Thank you for your interest in TNTP. To get a fast response to questions about our organization, services or research, or to reach out to a specific staff member, please contact us using this email form.

TNTP, Inc.
500 7th Avenue, 8th Floor
New York, NY 10018

Main:  (718) 233-2800
Fax:     (718) 643-9202

If you have a media inquiry, please contact us using the form to the right.

TNTP Re-imagine Teaching
See all posts

Building the School Leadership Ladder

December 09, 2013

On Thursday, Bain and Company* released Building Pathways, its first major education policy report, which focuses on the need for districts to develop an end-to-end model for forging the best school leaders. The report includes compelling new data on how leaders are currently selected and developed in seven school districts, and finds that their practices are badly out of step with how high-performing organizations approach these challenges.

For example, schools rarely leverage teacher leadership positions to prepare candidates for greater responsibility or give teacher-leaders useful opportunities to practice essential skills. Bain found that only about a quarter of teacher-leaders spent time ensuring that teachers under their supervision were able to reach high levels of student achievement, and even fewer than that spent time developing high-potential individuals. If stepping stone roles aren’t allowing potential leaders to start learning some of the key skills for being a strong principal, how will we build the principal cadre we need?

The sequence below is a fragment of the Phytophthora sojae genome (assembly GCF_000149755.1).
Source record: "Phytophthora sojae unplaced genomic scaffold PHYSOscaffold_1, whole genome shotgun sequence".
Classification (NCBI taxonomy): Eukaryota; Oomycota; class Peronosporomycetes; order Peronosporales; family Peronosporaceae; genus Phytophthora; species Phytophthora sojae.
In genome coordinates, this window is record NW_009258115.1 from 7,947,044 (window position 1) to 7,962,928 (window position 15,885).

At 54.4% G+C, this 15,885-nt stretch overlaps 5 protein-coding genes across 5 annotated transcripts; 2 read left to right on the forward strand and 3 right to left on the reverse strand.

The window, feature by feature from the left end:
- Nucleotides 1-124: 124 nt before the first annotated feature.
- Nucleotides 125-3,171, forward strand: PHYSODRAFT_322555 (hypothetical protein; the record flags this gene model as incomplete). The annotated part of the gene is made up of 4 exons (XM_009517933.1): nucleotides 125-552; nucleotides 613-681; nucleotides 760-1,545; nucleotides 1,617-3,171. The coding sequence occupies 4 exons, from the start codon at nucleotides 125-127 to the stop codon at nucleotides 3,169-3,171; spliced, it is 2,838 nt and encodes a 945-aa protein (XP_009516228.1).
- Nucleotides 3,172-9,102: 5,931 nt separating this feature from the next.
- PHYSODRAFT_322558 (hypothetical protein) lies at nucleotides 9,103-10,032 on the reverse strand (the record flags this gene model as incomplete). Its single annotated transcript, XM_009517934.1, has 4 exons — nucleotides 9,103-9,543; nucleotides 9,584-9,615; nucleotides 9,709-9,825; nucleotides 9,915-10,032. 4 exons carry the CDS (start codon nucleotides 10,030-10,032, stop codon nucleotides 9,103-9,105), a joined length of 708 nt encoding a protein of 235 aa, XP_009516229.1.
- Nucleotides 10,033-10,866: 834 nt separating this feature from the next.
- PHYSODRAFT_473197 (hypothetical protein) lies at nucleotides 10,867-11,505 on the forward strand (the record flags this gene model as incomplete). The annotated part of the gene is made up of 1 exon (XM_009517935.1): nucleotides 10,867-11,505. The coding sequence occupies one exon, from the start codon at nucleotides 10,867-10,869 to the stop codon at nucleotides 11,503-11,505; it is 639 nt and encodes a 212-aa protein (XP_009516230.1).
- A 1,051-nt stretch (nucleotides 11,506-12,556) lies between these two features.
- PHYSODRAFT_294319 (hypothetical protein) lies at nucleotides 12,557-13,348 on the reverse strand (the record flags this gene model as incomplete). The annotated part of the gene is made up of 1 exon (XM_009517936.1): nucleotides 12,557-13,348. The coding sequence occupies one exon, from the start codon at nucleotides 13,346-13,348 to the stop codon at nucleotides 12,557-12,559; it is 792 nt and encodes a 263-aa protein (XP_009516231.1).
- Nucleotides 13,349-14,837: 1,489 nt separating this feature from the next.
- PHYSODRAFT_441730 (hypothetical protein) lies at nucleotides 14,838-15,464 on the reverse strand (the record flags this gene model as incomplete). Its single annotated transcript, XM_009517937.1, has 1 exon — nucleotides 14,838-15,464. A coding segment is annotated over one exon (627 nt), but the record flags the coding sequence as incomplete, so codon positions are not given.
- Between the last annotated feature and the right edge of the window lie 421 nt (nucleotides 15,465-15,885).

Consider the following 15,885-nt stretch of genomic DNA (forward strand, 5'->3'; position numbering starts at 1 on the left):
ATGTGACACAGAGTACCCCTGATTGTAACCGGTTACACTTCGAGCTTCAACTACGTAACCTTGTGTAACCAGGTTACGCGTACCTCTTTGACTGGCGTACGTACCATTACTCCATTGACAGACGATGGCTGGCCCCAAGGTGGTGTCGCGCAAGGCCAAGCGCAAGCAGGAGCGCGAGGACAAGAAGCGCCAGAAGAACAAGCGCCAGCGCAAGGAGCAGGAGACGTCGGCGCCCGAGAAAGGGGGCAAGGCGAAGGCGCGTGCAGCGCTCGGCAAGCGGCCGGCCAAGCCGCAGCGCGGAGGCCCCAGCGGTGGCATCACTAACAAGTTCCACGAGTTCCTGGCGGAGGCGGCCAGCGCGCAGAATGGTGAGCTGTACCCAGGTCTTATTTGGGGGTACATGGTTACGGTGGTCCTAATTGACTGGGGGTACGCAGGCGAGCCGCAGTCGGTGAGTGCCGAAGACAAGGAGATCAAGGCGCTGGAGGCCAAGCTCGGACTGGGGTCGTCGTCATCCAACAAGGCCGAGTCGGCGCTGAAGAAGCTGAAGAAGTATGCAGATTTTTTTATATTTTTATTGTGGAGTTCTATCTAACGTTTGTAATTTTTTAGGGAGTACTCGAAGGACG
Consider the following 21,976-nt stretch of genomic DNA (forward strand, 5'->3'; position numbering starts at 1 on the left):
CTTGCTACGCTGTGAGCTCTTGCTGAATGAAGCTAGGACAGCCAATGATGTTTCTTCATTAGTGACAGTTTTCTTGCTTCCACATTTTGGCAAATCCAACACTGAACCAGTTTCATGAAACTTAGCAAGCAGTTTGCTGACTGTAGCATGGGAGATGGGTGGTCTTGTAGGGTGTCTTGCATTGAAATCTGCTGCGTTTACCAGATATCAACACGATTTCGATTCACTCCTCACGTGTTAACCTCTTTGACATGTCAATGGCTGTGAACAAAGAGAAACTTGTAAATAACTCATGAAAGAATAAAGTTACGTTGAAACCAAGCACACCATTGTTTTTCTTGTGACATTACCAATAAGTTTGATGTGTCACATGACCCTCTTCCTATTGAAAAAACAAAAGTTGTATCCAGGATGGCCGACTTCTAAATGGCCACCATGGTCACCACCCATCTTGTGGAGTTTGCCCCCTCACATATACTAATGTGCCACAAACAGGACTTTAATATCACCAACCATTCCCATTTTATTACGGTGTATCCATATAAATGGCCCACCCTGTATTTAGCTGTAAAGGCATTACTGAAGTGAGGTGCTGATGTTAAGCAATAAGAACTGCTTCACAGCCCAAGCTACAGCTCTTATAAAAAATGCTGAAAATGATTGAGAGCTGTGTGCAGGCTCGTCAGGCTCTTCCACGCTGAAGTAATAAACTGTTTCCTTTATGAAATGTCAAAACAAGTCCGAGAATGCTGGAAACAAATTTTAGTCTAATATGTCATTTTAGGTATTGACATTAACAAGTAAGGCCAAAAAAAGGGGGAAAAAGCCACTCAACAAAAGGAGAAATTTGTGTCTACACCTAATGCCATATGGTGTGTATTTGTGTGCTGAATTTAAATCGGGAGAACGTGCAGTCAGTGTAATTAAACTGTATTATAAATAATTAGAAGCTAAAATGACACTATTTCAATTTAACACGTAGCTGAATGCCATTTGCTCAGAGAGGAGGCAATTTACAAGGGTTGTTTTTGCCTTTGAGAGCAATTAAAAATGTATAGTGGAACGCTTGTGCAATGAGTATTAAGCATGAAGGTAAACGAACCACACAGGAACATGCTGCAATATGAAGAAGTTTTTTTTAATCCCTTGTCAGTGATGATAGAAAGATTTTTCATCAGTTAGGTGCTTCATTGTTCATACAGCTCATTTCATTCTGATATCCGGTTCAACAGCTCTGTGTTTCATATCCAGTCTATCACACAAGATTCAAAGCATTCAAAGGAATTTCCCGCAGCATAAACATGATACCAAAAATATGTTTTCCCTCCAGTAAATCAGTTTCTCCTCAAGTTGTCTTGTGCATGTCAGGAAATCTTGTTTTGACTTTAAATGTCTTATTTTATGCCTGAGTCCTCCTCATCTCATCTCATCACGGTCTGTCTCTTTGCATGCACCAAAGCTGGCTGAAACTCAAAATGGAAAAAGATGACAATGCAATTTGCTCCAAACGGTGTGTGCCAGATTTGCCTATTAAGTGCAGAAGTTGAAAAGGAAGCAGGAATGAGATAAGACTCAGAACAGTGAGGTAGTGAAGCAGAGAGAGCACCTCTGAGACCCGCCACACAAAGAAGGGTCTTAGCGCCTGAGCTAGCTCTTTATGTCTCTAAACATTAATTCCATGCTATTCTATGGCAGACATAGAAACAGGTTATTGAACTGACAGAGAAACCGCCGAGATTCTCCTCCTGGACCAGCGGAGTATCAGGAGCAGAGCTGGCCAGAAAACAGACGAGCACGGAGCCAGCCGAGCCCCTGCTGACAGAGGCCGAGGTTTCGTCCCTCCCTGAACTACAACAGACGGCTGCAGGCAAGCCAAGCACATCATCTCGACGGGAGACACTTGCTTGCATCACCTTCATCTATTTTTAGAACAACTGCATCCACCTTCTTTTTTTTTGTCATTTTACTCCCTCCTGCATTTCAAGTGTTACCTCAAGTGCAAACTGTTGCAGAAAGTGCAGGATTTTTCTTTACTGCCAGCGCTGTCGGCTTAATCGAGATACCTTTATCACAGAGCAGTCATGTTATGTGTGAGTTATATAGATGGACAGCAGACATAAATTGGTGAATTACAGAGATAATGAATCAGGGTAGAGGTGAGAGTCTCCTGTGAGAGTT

At TNTP, we have struggled with the same question. We recently piloted a new leadership program in Philadelphia that operates with a very different perspective. Our PhillyPLUS program selected and trained 13 participants over the summer, and then placed each into an AP role this fall, where they are responsible for developing a subset of teachers over the course of the year. Only those individuals who can show growth among their teachers will ultimately be certified as principals. Not only does this allow aspiring leaders to practice the job before fully stepping into it, it sets a very clear expectation that being the instructional leader of a school has to be job No. 1 for any principal.

Of course, we don’t have all the answers here. But our experience in Philadelphia so far has showed there are untapped aspiring leaders within our midst, and that districts would do well to approach this issue with an open mind.

* Disc: Chris Bierly of Bain and Company serves on TNTP’s Board of Directors.